European border crossing points for external traffic face drastic increases in passenger flows. To improve the effectiveness of EU border control in the context of growing traffic flows, cross-border threats and budget restrictions, new socio-technical models are being envisioned with high reliance on automatic technical systems, such as e-gates. Automatic systems have been locally tested and some experimental data has been gathered on their technical effectiveness. However, these experiments are mainly performed without taking into account the overall socio-technical system and these systems are implemented on the basis of a very limited knowledge of the human factors at border crossing.
The success of a socio-technical system relies both on the efficiency of the technology and on the Human Factors (HF) implied. Human Factors refer to “environmental, organizational and job factors, and human and individual characteristics, which influence behavior at work in a way that can affect health and safety” (Health and Safety Executive 1999). An in-depth knowledge of HF is required to propose viable socio-technical models, which can be used for successful development of border control. However, there exist various challenges, for example,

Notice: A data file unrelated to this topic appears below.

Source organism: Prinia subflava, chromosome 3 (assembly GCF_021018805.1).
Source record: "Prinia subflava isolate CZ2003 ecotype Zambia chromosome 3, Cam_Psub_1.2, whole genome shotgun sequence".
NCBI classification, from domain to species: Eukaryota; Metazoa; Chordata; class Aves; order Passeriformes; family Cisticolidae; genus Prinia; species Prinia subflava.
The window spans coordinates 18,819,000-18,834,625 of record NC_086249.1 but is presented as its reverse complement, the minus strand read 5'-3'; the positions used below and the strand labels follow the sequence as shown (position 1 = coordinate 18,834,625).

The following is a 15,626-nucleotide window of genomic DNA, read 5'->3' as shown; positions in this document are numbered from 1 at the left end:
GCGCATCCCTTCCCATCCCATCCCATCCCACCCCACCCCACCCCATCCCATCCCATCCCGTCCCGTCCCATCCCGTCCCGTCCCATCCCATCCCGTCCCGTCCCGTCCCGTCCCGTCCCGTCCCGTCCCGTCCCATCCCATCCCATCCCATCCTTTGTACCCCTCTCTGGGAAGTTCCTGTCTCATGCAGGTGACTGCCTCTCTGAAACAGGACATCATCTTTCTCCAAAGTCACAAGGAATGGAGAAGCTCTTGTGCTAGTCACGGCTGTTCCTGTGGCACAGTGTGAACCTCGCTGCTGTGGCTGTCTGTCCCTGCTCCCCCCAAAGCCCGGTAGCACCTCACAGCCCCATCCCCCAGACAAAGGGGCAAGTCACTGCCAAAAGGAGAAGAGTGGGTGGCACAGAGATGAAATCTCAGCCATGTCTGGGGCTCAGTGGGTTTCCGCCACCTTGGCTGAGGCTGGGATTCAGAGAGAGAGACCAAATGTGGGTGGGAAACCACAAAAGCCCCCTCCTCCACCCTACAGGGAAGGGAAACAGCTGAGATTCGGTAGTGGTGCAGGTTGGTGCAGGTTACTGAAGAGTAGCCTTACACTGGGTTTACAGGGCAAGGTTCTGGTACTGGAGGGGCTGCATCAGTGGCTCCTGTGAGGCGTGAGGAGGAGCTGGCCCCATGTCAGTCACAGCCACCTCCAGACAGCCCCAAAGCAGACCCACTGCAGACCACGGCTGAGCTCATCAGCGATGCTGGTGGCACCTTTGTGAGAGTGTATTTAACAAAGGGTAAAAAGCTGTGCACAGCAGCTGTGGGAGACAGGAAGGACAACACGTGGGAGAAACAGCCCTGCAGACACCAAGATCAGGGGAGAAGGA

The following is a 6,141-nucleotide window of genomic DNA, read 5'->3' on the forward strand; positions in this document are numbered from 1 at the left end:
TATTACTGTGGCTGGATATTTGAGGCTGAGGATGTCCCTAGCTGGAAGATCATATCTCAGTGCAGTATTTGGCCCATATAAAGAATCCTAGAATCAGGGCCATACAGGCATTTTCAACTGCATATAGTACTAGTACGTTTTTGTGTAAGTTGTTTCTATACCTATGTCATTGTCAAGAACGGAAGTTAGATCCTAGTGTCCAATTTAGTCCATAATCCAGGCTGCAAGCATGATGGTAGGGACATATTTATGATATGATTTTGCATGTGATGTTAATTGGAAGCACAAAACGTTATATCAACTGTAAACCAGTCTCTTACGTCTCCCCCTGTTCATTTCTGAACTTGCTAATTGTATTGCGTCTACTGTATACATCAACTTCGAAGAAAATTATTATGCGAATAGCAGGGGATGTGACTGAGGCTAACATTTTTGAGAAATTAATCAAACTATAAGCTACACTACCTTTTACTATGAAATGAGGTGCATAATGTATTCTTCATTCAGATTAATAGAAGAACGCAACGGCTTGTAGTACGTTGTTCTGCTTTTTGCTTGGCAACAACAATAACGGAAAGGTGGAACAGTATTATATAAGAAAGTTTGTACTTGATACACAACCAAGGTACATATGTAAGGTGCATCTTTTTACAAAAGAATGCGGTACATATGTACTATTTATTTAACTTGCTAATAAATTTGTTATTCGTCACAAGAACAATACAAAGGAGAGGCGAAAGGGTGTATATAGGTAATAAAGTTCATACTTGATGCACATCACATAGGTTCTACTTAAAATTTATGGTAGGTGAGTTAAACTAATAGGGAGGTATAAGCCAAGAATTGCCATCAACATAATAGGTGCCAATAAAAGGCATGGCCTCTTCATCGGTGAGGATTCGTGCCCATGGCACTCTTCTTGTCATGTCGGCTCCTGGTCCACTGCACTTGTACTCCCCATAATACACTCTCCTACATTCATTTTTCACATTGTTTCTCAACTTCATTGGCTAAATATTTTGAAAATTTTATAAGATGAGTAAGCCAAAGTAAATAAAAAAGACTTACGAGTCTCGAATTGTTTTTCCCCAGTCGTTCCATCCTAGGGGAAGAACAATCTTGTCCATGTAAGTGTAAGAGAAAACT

In this context, BODEGA builds a novel set of knowledge about human factors in border control, having in mind the technological solutions that will inexorably alter working conditions. BODEGA gathers expertise about human factors and proposes recommendations to improve the overall performance in border control and therefore contribute to the effectiveness and security of European borders. The research is aligned with Responsible Research and Innovation framework to ensure the work and developed solutions are ethically and societally compatible and investigate properly the foreseen future with smart borders. The project focuses on human and organizational factors of border control technologies and processes and examines the effects of introducing innovative technologies into key border guard tasks, traveler’s performance and behavior and to the total border control system in different operational environments.
Further information about the project, please visit the project’s website at http://www.bodega-project.eu/
The development of the toolbox has been a joint operation involving consortia members from a diverse range of knowledge domains. Knowledge from strategic decision-making to the very operational level at border crossing points was combined with a variety of scientific and business sector expertise on border control. The BODEGA consortium consists of the following partners: